Expanding on the thread about insomnia, here are some sleep disorders.
Maybe you have some.
How long can you hold your breath? People with sleep apnea may stop breathing in their sleep for up to 2 minutes or more! (They usually breathe just fine when they are awake.) This happens over and over again at night, making them sleep poorly and feel very tired in the daytime.
People with sleep apnea usually snore loudly.... Do you know anyone who snores?
Sleep apnea can affect the heart, so it is a serious medical condition. It is usually treated with a special breathing mask worn during sleep.
Delayed Sleep Phase Syndrome (DSPS)
People with this disorder can’t help staying up later and later each night, and waking up later and later each morning. They aren’t just being "night owls" by choice; something is wrong with their internal body clocks, making it impossible for them to stay in sync with the rest of the world. This problem is most common among adolescents and young adults.
The treatment usually consists of actually making the problem worse so it can finally get better.
(The opposite problem, getting sleepier earlier and earlier in the day is called Advanced Sleep Phase Syndrome. It is most common among senior citizens.)
Restless Legs Syndrome (RLS)
Do your legs ever feel uncomfortable at night? Some people describe the feelings as "itchy" or "restless" or "like creepy-crawlies under my skin." People with RLS often get up and walk around at bedtime, because their legs "just won’t settle down" and it helps to move them. RLS is usually treated with medication.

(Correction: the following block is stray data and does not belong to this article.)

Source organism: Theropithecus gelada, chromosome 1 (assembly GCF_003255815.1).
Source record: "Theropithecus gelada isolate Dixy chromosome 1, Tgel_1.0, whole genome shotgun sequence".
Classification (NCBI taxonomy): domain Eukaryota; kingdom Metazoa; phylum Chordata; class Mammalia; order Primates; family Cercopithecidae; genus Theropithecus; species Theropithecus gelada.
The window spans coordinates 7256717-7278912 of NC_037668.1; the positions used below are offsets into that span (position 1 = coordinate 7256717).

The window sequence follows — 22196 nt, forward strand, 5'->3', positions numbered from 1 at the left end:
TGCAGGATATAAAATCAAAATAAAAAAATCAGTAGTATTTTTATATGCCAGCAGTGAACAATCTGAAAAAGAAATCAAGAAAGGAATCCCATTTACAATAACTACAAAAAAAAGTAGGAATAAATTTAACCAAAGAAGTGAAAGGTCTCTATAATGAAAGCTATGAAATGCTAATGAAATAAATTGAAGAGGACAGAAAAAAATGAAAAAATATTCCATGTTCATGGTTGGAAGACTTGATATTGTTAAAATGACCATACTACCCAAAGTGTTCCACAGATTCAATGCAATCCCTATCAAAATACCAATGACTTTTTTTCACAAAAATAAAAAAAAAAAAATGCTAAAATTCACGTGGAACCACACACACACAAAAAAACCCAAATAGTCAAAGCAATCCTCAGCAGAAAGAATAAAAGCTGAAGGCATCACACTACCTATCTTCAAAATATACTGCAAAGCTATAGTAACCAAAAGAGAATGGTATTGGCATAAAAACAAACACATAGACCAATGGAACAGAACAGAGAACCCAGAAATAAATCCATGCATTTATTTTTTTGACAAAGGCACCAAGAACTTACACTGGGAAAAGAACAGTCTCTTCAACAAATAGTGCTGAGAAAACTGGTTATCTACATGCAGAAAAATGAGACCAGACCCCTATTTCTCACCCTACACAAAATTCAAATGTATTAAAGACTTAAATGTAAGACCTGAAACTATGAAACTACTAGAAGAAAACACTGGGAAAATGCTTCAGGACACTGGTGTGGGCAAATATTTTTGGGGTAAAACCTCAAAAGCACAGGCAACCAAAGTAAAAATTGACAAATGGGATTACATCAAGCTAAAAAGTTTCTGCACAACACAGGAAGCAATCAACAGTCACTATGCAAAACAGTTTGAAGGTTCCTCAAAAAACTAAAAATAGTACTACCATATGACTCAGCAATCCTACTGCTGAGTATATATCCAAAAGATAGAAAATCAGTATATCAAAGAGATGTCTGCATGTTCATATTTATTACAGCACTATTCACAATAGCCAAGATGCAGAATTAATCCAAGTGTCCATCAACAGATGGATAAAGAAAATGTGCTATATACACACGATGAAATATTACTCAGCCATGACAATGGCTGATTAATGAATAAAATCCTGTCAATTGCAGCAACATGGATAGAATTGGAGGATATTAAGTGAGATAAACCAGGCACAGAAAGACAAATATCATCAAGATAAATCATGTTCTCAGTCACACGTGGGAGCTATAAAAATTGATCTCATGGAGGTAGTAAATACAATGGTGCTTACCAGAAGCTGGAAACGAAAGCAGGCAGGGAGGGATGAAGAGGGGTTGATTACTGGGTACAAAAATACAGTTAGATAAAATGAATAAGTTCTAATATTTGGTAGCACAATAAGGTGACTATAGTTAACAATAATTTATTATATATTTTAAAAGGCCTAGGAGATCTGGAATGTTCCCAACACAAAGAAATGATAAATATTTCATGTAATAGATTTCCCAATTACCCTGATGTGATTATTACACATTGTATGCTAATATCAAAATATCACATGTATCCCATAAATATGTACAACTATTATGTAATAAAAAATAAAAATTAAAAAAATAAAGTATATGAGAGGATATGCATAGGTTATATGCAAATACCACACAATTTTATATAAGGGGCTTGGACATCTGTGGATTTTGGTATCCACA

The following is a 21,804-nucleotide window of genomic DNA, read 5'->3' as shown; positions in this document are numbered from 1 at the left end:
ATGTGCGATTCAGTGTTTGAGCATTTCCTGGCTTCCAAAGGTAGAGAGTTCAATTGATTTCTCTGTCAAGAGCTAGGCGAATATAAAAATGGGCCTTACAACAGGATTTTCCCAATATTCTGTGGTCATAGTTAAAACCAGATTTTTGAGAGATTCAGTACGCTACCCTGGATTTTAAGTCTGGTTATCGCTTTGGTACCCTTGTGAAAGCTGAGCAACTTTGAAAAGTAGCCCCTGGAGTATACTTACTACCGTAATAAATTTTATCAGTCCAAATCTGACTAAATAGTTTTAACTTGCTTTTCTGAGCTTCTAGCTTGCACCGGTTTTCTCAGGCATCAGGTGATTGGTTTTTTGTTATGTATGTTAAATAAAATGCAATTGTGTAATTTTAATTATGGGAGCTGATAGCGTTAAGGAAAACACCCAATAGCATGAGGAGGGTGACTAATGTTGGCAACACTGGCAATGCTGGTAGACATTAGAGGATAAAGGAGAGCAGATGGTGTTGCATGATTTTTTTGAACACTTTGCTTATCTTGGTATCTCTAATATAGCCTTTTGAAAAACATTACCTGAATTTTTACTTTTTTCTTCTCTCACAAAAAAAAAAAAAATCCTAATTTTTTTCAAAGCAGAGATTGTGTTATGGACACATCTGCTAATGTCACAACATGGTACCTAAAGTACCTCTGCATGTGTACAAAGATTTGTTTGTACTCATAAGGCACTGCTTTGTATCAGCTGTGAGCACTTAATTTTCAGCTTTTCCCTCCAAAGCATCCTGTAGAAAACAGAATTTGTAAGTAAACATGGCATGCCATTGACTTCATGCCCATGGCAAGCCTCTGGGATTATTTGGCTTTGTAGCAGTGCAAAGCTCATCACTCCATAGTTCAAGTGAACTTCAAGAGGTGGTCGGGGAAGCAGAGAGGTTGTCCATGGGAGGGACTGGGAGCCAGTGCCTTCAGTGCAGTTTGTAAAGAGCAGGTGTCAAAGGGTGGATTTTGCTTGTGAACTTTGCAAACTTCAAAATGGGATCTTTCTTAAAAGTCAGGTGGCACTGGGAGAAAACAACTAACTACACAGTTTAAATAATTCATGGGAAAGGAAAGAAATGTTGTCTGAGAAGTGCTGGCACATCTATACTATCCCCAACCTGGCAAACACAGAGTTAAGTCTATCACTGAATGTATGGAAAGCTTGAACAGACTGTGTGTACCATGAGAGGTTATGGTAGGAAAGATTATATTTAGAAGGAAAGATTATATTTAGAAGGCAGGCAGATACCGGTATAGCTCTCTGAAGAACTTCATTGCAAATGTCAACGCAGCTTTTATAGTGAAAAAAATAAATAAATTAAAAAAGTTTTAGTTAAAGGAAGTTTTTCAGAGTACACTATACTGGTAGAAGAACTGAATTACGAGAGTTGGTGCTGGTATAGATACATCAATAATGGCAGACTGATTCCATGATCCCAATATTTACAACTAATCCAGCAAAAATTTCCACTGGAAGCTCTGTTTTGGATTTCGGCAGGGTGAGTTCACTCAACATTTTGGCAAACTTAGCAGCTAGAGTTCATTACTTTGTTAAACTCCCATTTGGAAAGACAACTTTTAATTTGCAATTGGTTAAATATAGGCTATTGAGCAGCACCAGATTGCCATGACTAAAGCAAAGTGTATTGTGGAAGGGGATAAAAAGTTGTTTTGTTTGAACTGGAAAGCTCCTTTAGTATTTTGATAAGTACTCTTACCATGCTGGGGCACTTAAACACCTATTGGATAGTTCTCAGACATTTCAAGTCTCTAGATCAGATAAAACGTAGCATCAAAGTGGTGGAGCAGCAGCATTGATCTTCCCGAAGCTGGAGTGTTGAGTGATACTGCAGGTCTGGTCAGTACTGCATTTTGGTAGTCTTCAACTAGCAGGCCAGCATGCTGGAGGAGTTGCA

How long does it take you to fall asleep? People with insomnia consistently take longer than 30 minutes to drift off to sleep. Insomnia is one of the most common sleep disorders, and it is sometimes hard to cure. Practicing good sleep hygiene may help. Sometimes the advice of a doctor or counselor is needed.
Periodic Limb Movements in Sleep (PLMS)
Imagine that you fell asleep one night while someone was holding your shin. Let’s say after you fell asleep, that the person shook your leg every 20 seconds, for almost half the night! How do you think you would sleep?
A sleep disorder called Periodic Limb Movements in Sleep (PLMS) is just like that, except that the person’s own muscles are doing the shaking, rather than someone else doing it. It is usually treated with medication.
The symptoms of this rare disorder include extreme drowsiness, feeling weak at emotional times, and feeling paralyzed on the borders of sleep. Animals can have narcolepsy, too. Much of the research on narcolepsy has been done on dogs. And the "fainting goats" that are sometimes displayed at State Fairs actually have narcolepsy. In humans, narcolepsy is controlled with medication.
REM Sleep Behavior Disorder (RSBD)
Imagine what it would be like to act out your dreams, every night, while you were still sleeping! It would probably get you into some trouble, wouldn’t it? People who have RSBD do act out their dreams, and to make matters worse, their dreams tend to be more violent and aggressive than other peoples’ dreams. So they often hurt themselves, or those around them. Luckily, RSBD is quite rare.
There are many other kinds of sleep disorders, too: sleepwalking, night terrors, Jet Lag, Kleine-Levin Syndrome, bedwetting, head banging, night-time eating disorders, etc.
If you have a question about sleep disorders, or think you might know someone who has one, talk to your family doctor or a sleep specialist at an accredited sleep lab. Peachypants put up some links.
You can use this thread to discuss any of these in detail. Solutions, causes etc.
It also helps, simply to be aware of them.